PIMCO's Bill Gross On Corporate Versus Sovereign Bonds: March Commentary ~ market folly

Wednesday, March 3, 2010

PIMCO's Bill Gross On Corporate Versus Sovereign Bonds: March Commentary

Bill Gross is out with his latest commentary from PIMCO. In his March 2010 investment outlook entitled 'Don't Care', Gross focuses on the lack of global aggregate demand and how we got into this whole situation. The first part of his commentary doesn't really focus on markets, but rather on social situations. It is still comical (and shockingly somewhat true) and eventually ties into his market discussion, providing a decent analogy. Previously, we've also posted Gross' previous outlook as well as his thoughts on why the market is up so much from the lows.

Given Gross' natural focus on all things fixed income, he comments on how sovereign bonds have been hit hard and as of late have even been surrounded with more negativity than corporate debt. With the recent wave of default concern, it's intriguing that the roles of these types of bonds have flipped. Previously, sovereign bonds were considered safer than corporates. Nowadays, investors are re-considering and some corporates now look safer than some sovereigns. In terms of recommendations, he likes strong sovereign bonds including Germany and Canada.

Gross writes,

"It is interesting to observe that over the past few months when investors have begun to question the ability of governments to exit the debt crisis by “creating more debt,” that increases in bond market yields have been confined almost exclusively to Treasury/Gilt-type securities, and long maturities at that. There has even been a developing debate in the press (and here at PIMCO) as to whether a highly-rated corporation could ever consistently trade at lower yields compared to its home country’s debt. I suspect not, but the narrowing in spreads since late November solicits an interesting proposition: Government bailouts and guarantees such as those evidenced and envisioned in Dubai and Greece, as well as those for the last 18 months with banks and large industrial corporations across the globe, suggest a more homogeneous “unicredit” type of bond market. If core sovereigns such as the U.S., Germany, U.K., and Japan “absorb” more and more credit risk, then the credit spreads and yields of these sovereigns should look more and more like the markets that they guarantee. The Kings, in other words, in the process of increasingly shedding their clothes, begin to look more and more like their subjects. Kings and serfs begin to share the same castle.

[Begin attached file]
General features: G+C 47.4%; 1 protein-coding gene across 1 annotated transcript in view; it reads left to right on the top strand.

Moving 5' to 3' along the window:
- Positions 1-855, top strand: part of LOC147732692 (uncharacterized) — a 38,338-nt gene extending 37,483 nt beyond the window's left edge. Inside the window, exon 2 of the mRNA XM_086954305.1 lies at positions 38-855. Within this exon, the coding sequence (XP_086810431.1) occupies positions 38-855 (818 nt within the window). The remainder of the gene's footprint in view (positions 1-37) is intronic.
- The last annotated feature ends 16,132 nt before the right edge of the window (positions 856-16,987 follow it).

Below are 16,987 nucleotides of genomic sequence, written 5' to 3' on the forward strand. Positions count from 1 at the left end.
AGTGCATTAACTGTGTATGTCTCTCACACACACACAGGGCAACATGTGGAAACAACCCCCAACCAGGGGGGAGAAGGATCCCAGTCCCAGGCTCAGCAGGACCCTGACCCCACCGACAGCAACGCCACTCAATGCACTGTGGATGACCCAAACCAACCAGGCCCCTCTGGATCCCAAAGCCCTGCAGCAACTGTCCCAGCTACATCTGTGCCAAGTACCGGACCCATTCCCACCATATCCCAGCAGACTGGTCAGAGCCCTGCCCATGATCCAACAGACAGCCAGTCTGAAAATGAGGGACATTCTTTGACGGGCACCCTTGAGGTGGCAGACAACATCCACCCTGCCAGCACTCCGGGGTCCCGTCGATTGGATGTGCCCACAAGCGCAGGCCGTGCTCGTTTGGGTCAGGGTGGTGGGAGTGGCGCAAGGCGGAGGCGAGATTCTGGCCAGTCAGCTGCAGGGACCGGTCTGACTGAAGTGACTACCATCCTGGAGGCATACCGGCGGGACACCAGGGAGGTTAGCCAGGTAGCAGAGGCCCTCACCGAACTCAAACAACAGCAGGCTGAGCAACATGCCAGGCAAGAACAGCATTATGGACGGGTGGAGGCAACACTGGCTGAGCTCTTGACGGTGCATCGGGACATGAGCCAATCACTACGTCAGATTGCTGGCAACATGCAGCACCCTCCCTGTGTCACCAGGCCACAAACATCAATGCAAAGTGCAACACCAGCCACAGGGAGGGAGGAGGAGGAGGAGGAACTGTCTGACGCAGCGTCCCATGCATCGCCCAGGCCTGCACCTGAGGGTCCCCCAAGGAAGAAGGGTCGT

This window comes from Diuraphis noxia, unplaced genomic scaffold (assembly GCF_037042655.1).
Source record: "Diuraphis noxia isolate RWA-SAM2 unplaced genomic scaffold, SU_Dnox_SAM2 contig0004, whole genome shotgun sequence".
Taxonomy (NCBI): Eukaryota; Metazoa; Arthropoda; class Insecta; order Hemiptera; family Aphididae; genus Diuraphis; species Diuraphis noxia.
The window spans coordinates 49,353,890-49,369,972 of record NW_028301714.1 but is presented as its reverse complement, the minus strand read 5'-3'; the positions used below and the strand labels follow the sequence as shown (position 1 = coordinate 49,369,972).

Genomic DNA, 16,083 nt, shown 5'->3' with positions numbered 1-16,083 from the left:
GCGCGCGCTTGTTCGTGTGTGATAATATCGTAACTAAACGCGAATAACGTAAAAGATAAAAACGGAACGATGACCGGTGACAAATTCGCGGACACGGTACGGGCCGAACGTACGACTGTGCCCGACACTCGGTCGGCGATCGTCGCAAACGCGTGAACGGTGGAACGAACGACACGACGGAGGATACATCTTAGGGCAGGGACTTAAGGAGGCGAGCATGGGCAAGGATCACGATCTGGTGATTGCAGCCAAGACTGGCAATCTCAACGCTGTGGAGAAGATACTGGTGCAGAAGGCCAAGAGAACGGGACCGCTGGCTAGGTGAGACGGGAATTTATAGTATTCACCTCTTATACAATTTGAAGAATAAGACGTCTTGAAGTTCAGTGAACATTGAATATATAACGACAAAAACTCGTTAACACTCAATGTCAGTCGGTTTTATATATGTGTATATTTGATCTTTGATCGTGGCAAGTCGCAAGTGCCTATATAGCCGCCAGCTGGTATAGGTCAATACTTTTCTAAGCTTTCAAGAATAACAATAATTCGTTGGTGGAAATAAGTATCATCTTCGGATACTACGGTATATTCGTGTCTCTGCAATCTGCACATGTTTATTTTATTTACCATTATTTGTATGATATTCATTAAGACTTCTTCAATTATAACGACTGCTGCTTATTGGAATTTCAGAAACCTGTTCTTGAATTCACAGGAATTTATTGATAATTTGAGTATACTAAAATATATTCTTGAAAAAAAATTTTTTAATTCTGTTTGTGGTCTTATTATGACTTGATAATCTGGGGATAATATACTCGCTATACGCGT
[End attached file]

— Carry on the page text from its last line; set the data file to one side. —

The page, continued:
This metaphor doesn’t really answer the critical question of whether a debt crisis can be cured by issuing more debt. The answer remains: It depends – on initial debt levels and whether or not private economies can be reinvigorated. But it does suggest the likely direction of sovereign yields IF global policymakers are successful with their rescue efforts: Sovereign yields will narrow in spreads compared to other high-quality alternatives. In other words, sovereign yields will become more credit like. When sovereign issues become more credit-like, as evidenced in Greece, Spain, Portugal, and a host of others, they move closer in yield to the corporate and Agency debt that supposedly rank lower in the hierarchy. That process of course can be accomplished in two ways: high-quality non-sovereigns move down to lower levels or governments move up. The answer to which one depends significantly on future inflation, the aftermath of quantitative easing programs, and the vigor of the private economy going forward. But the contamination of sovereign credit space with past and future bailouts is a leveler, a homogenizer, a negative for those sovereigns that fail to exert necessary discipline. Only if global economies stumble and revisit the recessionary depths of a year ago should the process reverse direction and place Treasuries, Gilts, et al. back in the driver’s seat."

To read the rest of Bill Gross' commentary, directly download it via .pdf here.

For more investment insight from market gurus, check out Warren Buffett's annual letter as well as Eddie Lampert's annual letter. Additionally, make sure to check out our past coverage of a ton of very insightful commentary from hedge funds.

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